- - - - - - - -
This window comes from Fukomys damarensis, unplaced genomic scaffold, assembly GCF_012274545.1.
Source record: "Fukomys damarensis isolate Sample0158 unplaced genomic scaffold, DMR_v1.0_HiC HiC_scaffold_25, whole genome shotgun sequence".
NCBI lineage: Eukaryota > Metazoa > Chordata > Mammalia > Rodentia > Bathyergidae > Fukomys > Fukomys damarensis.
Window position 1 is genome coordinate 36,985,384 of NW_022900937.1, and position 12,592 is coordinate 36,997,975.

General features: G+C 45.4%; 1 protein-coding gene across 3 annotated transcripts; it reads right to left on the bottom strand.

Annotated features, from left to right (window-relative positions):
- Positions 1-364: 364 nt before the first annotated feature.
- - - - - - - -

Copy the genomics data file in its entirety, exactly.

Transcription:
This window comes from Fukomys damarensis, unplaced genomic scaffold, assembly GCF_012274545.1.
Source record: "Fukomys damarensis isolate Sample0158 unplaced genomic scaffold, DMR_v1.0_HiC HiC_scaffold_25, whole genome shotgun sequence".
NCBI lineage: Eukaryota > Metazoa > Chordata > Mammalia > Rodentia > Bathyergidae > Fukomys > Fukomys damarensis.
Window position 1 is genome coordinate 36,985,384 of NW_022900937.1, and position 12,592 is coordinate 36,997,975.

General features: G+C 45.4%; 1 protein-coding gene across 3 annotated transcripts; it reads right to left on the bottom strand.

Annotated features, from left to right (window-relative positions):
- Positions 1-364: 364 nt before the first annotated feature.